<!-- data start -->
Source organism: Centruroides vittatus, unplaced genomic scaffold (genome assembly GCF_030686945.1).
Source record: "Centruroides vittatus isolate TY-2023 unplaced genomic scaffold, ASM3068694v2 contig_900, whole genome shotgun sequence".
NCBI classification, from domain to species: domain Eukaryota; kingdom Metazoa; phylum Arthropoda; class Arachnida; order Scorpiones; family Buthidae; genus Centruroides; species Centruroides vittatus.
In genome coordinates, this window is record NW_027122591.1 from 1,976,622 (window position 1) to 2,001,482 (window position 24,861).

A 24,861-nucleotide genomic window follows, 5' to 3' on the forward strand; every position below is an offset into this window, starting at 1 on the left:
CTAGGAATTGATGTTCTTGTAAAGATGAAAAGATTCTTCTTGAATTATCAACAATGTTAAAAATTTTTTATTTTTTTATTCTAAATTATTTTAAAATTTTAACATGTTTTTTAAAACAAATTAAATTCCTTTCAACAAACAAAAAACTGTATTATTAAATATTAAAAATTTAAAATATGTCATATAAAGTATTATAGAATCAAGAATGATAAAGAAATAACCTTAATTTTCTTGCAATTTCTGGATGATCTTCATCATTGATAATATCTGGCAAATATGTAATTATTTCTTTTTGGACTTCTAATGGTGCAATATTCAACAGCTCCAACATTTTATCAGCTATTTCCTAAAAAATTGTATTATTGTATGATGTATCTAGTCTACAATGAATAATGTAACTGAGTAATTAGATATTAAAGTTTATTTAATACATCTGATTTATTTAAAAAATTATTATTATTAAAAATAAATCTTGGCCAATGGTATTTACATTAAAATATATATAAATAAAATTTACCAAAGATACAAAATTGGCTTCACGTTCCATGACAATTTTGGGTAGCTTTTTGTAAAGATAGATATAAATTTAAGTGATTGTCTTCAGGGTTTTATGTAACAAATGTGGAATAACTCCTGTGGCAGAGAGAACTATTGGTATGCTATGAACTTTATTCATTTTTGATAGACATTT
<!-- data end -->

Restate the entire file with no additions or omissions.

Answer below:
Source organism: Centruroides vittatus, unplaced genomic scaffold (genome assembly GCF_030686945.1).
Source record: "Centruroides vittatus isolate TY-2023 unplaced genomic scaffold, ASM3068694v2 contig_900, whole genome shotgun sequence".
NCBI classification, from domain to species: domain Eukaryota; kingdom Metazoa; phylum Arthropoda; class Arachnida; order Scorpiones; family Buthidae; genus Centruroides; species Centruroides vittatus.
In genome coordinates, this window is record NW_027122591.1 from 1,976,622 (window position 1) to 2,001,482 (window position 24,861).

A 24,861-nucleotide genomic window follows, 5' to 3' on the forward strand; every position below is an offset into this window, starting at 1 on the left:
CTAGGAATTGATGTTCTTGTAAAGATGAAAAGATTCTTCTTGAATTATCAACAATGTTAAAAATTTTTTATTTTTTTATTCTAAATTATTTTAAAATTTTAACATGTTTTTTAAAACAAATTAAATTCCTTTCAACAAACAAAAAACTGTATTATTAAATATTAAAAATTTAAAATATGTCATATAAAGTATTATAGAATCAAGAATGATAAAGAAATAACCTTAATTTTCTTGCAATTTCTGGATGATCTTCATCATTGATAATATCTGGCAAATATGTAATTATTTCTTTTTGGACTTCTAATGGTGCAATATTCAACAGCTCCAACATTTTATCAGCTATTTCCTAAAAAATTGTATTATTGTATGATGTATCTAGTCTACAATGAATAATGTAACTGAGTAATTAGATATTAAAGTTTATTTAATACATCTGATTTATTTAAAAAATTATTATTATTAAAAATAAATCTTGGCCAATGGTATTTACATTAAAATATATATAAATAAAATTTACCAAAGATACAAAATTGGCTTCACGTTCCATGACAATTTTGGGTAGCTTTTTGTAAAGATAGATATAAATTTAAGTGATTGTCTTCAGGGTTTTATGTAACAAATGTGGAATAACTCCTGTGGCAGAGAGAACTATTGGTATGCTATGAACTTTATTCATTTTTGATAGACATTT